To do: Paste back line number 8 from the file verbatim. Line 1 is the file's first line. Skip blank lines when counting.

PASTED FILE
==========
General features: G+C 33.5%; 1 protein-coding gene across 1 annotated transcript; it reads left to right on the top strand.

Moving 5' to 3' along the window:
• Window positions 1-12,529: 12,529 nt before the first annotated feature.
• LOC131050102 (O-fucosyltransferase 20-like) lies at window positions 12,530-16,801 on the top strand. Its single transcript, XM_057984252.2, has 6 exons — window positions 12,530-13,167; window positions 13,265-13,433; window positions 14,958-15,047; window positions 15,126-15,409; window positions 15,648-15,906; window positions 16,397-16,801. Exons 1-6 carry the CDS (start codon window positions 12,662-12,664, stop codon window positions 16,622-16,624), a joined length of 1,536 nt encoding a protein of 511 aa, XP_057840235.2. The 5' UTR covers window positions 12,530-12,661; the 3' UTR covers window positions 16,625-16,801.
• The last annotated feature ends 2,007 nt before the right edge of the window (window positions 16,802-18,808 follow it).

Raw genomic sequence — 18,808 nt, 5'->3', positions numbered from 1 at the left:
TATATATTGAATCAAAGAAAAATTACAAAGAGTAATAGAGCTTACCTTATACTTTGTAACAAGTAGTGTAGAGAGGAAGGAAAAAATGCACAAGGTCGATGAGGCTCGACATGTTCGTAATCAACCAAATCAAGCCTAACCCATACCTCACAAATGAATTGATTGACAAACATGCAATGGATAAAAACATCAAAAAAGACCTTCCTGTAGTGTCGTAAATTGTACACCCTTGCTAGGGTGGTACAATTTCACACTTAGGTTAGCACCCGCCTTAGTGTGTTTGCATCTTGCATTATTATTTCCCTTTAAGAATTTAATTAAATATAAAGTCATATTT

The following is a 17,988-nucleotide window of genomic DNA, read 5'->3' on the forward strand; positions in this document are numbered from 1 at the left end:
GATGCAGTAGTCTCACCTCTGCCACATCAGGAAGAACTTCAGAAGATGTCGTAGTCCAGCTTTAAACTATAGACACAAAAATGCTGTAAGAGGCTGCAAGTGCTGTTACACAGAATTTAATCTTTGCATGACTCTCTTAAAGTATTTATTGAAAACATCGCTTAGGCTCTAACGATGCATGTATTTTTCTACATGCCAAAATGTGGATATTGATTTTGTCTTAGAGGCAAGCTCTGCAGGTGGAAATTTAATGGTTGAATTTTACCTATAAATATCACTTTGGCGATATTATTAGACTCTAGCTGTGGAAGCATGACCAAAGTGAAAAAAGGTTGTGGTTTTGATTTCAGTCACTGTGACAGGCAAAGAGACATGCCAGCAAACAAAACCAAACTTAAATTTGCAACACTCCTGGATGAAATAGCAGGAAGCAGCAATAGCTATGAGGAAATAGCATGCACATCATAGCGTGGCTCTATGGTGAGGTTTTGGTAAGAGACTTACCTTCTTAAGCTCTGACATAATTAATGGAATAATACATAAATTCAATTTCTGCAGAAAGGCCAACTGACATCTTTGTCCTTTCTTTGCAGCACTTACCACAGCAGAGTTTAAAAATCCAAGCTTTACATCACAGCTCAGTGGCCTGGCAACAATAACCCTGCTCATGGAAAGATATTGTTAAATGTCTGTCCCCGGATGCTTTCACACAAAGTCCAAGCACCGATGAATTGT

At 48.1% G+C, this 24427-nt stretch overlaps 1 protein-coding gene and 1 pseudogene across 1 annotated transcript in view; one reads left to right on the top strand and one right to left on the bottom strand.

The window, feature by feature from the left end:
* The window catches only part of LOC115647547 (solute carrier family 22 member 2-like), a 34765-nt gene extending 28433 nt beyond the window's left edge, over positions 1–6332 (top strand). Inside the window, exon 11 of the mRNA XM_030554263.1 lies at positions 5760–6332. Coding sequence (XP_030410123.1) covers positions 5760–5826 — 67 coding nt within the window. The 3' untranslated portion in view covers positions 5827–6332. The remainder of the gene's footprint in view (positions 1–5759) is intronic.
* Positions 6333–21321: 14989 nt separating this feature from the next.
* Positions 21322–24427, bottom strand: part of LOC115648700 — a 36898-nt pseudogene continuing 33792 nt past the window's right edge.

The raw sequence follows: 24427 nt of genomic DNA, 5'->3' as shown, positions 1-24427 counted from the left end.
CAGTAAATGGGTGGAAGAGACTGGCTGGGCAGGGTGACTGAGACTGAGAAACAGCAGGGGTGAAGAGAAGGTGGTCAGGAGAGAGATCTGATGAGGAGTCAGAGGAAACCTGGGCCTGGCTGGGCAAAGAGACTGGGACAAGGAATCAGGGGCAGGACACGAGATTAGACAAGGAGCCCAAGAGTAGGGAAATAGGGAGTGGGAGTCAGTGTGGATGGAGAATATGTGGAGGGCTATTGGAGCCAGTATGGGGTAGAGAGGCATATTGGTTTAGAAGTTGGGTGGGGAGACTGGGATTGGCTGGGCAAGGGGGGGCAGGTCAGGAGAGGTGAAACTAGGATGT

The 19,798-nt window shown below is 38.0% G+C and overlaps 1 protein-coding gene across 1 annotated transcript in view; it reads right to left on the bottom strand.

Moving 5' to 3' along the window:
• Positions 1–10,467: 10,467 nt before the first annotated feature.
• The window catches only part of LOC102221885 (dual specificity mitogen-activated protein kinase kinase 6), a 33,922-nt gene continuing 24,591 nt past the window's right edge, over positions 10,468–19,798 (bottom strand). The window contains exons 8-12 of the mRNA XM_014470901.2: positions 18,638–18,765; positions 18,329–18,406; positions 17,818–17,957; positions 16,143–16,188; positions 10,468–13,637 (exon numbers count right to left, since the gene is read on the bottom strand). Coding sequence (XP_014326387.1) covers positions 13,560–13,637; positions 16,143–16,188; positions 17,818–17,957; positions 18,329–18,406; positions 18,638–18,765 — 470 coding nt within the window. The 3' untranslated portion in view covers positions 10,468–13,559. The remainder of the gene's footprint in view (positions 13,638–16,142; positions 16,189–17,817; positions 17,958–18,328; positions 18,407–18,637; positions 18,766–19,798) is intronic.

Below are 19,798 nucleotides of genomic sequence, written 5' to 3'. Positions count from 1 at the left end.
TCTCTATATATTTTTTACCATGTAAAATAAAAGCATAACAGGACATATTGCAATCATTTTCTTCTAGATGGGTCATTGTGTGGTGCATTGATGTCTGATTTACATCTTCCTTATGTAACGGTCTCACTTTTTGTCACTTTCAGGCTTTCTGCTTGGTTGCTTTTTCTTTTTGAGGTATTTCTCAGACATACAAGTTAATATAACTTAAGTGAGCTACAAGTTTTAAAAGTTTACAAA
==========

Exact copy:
The following is a 17,988-nucleotide window of genomic DNA, read 5'->3' on the forward strand; positions in this document are numbered from 1 at the left end: